1. “If we empower smallholder farmers to achieve their aspirations, they will do the heavy lifting of development themselves.” – Agnes Kalibata, President of the Alliance for a Green Revolution and former Minister of Agriculture, Rwanda

The Alliance for a Green Revolution in Africa (AGRA) is proof that with the right support and encouragement, farmers can and will lift themselves out of poverty. From AGRA’s soil health program that teaches farmers on how to improve soil fertility or its market development program that helps small business to grow, farmers across Africa are making significant strides. Digital technology will only speed up the process.

6. “Digital technology’s promise is not one-size-fits-all. Designing and implementing sustainable technology solutions requires an understanding of local mores and unique community hurdles, in particular a sensitivity to gender-related issues.” — Ertharin Cousin, Executive Director of the World Food Programme

As Ertharin goes on to explain, women are involved in every stage of the food system from producers to consumers, but they often have little say in decision-making or access to the information and tools that could improve their contributions. While mobile phones can help women to overcome social barriers and gain financial independence, women in rural areas are 50% less likely to own mobile phones than men. Building technological solutions must begin to bridge not only the digital, but also the gender, divide.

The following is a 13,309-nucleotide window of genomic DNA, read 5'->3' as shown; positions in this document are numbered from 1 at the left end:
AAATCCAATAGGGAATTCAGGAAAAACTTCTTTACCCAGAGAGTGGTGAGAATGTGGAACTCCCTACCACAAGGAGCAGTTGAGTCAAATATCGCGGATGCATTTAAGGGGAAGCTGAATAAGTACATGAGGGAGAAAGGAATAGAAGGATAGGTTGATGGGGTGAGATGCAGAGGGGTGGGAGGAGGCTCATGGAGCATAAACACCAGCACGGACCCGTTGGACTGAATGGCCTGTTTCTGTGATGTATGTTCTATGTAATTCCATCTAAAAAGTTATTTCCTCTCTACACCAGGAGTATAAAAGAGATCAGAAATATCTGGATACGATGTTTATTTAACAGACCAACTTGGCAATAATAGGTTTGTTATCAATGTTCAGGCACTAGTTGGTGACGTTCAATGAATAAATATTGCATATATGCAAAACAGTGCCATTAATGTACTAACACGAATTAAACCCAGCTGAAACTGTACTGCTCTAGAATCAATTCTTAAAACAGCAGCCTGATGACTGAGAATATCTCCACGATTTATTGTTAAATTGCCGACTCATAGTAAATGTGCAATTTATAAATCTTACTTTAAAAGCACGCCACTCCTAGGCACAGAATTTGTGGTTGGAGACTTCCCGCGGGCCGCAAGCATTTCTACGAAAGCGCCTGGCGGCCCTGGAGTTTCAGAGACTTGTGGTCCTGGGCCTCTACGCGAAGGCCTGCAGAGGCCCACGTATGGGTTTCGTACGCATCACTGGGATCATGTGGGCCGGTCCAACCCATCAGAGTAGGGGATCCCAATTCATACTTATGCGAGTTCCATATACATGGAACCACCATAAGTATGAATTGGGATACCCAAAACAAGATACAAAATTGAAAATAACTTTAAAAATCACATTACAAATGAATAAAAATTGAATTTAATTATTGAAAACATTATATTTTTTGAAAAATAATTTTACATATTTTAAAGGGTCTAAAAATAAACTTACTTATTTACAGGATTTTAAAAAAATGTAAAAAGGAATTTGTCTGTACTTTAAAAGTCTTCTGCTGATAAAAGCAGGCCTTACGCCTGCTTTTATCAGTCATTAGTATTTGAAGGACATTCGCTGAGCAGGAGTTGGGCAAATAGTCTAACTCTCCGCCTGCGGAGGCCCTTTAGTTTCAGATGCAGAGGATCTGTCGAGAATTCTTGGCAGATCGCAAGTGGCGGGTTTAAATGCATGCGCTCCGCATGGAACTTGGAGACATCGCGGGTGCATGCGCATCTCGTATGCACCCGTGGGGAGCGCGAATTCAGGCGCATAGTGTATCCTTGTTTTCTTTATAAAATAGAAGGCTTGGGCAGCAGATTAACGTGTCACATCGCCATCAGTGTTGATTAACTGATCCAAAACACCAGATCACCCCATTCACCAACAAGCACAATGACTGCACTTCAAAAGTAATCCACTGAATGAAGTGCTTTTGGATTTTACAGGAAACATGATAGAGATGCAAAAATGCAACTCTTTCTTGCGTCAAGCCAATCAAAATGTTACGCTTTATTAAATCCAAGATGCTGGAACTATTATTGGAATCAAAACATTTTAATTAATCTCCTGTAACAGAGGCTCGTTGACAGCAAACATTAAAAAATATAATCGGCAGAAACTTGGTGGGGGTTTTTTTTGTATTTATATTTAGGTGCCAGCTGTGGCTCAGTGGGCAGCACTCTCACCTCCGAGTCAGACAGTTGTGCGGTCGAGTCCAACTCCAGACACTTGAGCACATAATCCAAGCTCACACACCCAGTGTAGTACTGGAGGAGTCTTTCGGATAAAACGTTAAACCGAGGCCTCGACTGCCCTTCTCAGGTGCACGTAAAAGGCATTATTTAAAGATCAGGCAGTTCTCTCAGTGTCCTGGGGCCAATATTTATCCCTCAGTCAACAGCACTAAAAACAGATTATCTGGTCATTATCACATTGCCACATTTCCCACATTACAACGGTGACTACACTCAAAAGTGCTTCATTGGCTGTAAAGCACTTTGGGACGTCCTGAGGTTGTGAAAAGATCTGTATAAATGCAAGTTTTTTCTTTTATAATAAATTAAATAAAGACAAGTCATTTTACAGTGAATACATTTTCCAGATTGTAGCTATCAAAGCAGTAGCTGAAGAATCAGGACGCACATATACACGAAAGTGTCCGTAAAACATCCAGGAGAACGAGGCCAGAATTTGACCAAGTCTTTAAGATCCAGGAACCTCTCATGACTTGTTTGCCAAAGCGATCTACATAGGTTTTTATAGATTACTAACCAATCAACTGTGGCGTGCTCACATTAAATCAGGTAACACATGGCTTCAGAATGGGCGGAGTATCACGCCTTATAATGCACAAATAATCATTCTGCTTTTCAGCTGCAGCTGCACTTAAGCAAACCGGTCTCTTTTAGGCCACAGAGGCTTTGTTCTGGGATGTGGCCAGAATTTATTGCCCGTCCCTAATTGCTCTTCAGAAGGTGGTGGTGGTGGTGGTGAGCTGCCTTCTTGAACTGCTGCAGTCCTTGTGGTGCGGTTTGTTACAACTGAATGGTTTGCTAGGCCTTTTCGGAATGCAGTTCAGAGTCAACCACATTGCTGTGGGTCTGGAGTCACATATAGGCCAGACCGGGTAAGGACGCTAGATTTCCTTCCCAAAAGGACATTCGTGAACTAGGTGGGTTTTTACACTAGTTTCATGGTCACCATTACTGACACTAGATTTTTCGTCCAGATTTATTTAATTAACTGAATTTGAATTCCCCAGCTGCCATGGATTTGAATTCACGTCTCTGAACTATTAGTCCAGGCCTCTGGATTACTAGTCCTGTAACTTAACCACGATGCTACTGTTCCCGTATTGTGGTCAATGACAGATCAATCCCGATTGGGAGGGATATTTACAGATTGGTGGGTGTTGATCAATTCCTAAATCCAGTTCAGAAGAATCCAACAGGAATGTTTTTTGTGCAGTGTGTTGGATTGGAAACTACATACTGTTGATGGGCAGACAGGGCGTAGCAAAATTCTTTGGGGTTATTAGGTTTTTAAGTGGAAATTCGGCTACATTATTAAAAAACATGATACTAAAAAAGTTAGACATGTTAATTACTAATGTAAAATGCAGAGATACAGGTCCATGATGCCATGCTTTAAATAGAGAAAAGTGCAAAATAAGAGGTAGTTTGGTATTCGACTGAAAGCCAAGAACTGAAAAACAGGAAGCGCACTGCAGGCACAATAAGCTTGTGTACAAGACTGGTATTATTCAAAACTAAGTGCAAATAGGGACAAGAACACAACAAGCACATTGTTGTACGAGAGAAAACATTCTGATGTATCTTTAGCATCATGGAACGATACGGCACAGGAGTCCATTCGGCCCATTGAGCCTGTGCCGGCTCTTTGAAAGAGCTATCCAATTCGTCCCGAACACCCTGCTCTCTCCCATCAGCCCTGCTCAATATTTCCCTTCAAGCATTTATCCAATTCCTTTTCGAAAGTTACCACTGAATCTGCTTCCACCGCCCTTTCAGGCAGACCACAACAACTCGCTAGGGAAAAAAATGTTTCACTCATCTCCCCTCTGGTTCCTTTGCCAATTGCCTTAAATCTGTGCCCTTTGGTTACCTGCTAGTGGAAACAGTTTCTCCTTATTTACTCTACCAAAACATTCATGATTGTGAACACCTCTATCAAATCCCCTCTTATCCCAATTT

7. “Sub-Saharan Africa’s agricultural transformation will be shaped by sustainable intensification, adaptation to climate change, and the rise of digital technology.” – Sir Gordon Conway, Professor of International Development, Imperial College London and Director of Agriculture for Impact

Climate change is a real and present threat to African food security that is only set to get worse. Compounded with population growth, severe soil degradation across much of the continent, weak and disconnected markets, and limited access to up to date weather information, the situation could be very bleak. Better access to information through digital technology platforms however can help farmers to overcome some of these barriers to adaptation and growth.

Infographic

8. “Ultimately, it’s the way human beings, with our vast stores of ingenuity, deploy the power of the technology and tools that makes the biggest difference.” – Bill Gates, Co-chair, Bill and Melinda Gates Foundation

The Bill and Melinda Gates Foundation is one of the largest investors in African agriculture – from improving farmer productivity to helping them secure louder voices and greater political rights – they too are making inroads on better technology and placing it in the hands of farmers.  The 2016 Annual Gates Letter  asks what superpowers you wish you had? Bill and Melinda answered “more energy and more time.” With more energy and more time, farmers could run more successful businesses (just think of what satellite-positioning and precision farming already does for farming in developed countries), electricity could pave the way to a better education for children, and give women the time to invest in small businesses of their own.

 

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Comments

  1. your site is really nice !! and thanks for sharing the quotes